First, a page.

I'm well placed to discuss what gamers might like, and what will turn them off. But that doesnt mean I'm going to be as good on an environmental campaign, for example. I'm not an environmentalist, and I'm not emotionally engaged in the debate in the same way I (sadly) am with the future of digital content distribution (also known as 'selling games/music/books).

The problem is that I can understand how one group of people works instinctively, because I'm one of them, I can't understand others because I'm not in their club.

I need to learn how to take my instinctive knowledge and understanding, and have it turned into a toolkit, which gives me some idea of how I might get my head around an unfamiliar set of concepts and figure out the best ways to direct my efforts.

We need to move away from the idea that 'people' are some sort of robot, where we can feed information in through a particular channel and they'll react accordingly. In reality a lot of what we do is vanishingly remote in importance to real people, which is why some campaigns, well funded and thought out, fall flat on their face.

At the same time, tiny companies with no PR support go global, their brands explode overnight, they go from obscure entities to household names. Word of mouth is their weapon, and often, they dont even know it until suddenly the orders are pouring in.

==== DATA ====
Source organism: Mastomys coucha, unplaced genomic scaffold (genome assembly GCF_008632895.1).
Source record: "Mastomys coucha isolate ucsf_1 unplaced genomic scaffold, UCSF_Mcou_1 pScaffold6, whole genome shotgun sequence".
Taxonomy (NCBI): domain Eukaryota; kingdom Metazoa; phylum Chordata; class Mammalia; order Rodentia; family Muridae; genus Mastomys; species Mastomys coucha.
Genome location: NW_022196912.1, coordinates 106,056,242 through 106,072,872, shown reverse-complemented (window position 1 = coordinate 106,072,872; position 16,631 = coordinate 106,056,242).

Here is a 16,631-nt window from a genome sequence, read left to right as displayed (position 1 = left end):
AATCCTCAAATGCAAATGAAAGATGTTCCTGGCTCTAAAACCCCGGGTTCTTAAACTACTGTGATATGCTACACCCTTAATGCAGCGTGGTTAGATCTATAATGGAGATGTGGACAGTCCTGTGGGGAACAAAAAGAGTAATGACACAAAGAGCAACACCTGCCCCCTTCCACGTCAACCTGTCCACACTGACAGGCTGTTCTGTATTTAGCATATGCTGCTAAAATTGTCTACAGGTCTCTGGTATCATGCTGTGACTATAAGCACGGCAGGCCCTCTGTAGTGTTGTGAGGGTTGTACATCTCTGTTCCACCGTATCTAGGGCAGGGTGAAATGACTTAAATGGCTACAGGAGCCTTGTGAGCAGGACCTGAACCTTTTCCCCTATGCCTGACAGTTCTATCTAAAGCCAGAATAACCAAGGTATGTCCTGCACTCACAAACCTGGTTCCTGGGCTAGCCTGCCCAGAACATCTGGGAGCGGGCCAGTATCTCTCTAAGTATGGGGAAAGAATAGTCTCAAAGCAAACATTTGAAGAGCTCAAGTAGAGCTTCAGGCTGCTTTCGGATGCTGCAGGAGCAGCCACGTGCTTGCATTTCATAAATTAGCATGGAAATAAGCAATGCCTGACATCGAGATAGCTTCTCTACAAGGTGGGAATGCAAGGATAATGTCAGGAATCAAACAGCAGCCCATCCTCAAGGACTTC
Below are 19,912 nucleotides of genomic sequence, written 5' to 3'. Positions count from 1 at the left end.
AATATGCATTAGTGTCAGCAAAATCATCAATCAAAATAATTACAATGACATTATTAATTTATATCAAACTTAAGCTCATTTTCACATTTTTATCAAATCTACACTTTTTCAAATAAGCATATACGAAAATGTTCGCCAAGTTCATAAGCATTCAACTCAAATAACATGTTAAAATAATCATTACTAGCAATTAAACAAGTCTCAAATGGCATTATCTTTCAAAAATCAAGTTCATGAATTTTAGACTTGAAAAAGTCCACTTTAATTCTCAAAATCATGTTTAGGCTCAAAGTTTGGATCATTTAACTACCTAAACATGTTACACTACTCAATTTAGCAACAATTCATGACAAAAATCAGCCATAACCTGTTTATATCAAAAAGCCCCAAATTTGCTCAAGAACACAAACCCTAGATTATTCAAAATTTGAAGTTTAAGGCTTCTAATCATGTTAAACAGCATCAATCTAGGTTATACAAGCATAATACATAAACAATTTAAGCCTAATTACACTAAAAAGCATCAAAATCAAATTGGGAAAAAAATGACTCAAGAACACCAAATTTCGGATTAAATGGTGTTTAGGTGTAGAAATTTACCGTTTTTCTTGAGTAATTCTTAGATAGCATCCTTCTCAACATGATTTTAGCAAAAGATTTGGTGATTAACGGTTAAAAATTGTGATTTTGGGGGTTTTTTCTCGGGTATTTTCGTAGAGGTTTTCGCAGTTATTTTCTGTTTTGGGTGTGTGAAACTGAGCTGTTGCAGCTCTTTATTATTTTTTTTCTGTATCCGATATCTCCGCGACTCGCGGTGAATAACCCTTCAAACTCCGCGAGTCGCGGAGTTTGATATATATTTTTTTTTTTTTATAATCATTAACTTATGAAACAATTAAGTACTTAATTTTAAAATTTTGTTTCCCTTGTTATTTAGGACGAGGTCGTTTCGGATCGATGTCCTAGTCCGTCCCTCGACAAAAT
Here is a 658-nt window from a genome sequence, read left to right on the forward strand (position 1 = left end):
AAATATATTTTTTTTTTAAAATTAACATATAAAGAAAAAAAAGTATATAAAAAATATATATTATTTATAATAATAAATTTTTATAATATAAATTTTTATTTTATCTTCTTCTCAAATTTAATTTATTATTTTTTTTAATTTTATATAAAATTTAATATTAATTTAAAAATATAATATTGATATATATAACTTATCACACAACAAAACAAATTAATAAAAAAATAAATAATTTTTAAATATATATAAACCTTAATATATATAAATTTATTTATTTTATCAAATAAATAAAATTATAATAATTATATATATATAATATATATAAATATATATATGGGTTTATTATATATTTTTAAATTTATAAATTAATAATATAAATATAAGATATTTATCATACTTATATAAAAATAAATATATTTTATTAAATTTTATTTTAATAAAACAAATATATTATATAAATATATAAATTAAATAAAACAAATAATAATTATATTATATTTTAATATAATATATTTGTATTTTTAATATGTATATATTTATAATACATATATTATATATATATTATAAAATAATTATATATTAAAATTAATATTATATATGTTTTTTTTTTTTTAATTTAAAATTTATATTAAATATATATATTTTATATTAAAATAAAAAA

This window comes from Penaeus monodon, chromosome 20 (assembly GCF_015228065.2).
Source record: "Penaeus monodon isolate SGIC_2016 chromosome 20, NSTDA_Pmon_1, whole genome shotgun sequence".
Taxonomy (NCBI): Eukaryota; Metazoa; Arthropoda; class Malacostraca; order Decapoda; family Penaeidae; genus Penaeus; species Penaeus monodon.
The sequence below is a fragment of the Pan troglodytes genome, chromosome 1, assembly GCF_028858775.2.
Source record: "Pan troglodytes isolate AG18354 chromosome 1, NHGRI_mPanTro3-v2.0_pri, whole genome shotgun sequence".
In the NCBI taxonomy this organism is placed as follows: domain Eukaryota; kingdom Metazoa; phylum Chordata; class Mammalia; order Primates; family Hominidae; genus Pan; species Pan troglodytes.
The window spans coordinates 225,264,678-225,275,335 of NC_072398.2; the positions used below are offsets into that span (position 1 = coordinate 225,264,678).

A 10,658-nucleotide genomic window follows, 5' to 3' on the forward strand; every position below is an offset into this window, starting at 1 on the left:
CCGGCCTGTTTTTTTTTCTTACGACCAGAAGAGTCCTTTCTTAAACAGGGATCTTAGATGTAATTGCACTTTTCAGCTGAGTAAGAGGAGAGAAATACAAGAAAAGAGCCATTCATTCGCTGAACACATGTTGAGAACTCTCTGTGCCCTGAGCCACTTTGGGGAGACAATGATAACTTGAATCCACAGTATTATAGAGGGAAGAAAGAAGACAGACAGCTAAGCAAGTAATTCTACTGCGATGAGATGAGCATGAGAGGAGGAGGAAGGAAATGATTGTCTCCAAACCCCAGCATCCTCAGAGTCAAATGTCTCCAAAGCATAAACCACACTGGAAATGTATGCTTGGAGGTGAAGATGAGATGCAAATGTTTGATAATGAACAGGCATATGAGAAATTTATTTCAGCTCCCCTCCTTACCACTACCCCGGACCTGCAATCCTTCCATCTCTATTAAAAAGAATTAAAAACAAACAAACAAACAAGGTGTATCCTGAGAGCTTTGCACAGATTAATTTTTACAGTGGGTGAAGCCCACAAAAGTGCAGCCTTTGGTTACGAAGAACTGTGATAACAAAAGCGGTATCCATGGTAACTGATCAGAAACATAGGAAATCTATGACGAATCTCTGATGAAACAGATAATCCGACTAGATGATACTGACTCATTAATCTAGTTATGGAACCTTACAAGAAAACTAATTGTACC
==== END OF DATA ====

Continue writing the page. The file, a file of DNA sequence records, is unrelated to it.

So what would I want from a PR War College? Psychology and an understanding of what makes people tick.

This couldnt be a wishy washy, or based on obscure texts, but rather an evidence based attack on the idea that people are strange and incomprehensible numbers, which shift on a whim. People change their opinions for good, comprehensible reasons and pretending otherwise is to fly in the face of everything experience has taught us.

There are some great books on this, and the quality continues to improve. A lot of these books arent written by PR professionals, in fact the vast majority arent. There's probably something too that.

Ultimately, I want to know why some ideas buzz, and some fall flat. I have my ideas, you have yours, what we need to do is sit down and have a real discussion about what it might be.
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Tuesday, 8 June 2010

Helen Thomas and concepts of privacy